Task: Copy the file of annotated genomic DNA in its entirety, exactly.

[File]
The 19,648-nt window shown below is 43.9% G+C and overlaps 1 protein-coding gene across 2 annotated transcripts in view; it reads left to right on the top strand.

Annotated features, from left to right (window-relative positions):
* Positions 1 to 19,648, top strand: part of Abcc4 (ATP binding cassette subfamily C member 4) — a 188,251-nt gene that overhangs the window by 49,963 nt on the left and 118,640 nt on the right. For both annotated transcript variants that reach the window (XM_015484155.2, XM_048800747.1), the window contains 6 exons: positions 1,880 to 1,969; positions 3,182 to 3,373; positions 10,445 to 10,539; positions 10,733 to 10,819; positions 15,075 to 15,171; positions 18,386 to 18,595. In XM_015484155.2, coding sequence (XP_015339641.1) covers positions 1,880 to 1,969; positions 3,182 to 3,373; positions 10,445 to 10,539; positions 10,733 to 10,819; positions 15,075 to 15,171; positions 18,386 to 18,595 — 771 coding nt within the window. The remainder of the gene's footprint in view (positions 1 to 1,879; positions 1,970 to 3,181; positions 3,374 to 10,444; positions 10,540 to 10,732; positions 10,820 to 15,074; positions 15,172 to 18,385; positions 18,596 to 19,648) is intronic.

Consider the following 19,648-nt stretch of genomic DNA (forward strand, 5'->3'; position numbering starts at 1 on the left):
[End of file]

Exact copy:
The 19,648-nt window shown below is 43.9% G+C and overlaps 1 protein-coding gene across 2 annotated transcripts in view; it reads left to right on the top strand.

Annotated features, from left to right (window-relative positions):
* Positions 1 to 19,648, top strand: part of Abcc4 (ATP binding cassette subfamily C member 4) — a 188,251-nt gene that overhangs the window by 49,963 nt on the left and 118,640 nt on the right. For both annotated transcript variants that reach the window (XM_015484155.2, XM_048800747.1), the window contains 6 exons: positions 1,880 to 1,969; positions 3,182 to 3,373; positions 10,445 to 10,539; positions 10,733 to 10,819; positions 15,075 to 15,171; positions 18,386 to 18,595. In XM_015484155.2, coding sequence (XP_015339641.1) covers positions 1,880 to 1,969; positions 3,182 to 3,373; positions 10,445 to 10,539; positions 10,733 to 10,819; positions 15,075 to 15,171; positions 18,386 to 18,595 — 771 coding nt within the window. The remainder of the gene's footprint in view (positions 1 to 1,879; positions 1,970 to 3,181; positions 3,374 to 10,444; positions 10,540 to 10,732; positions 10,820 to 15,074; positions 15,172 to 18,385; positions 18,596 to 19,648) is intronic.

Consider the following 19,648-nt stretch of genomic DNA (forward strand, 5'->3'; position numbering starts at 1 on the left):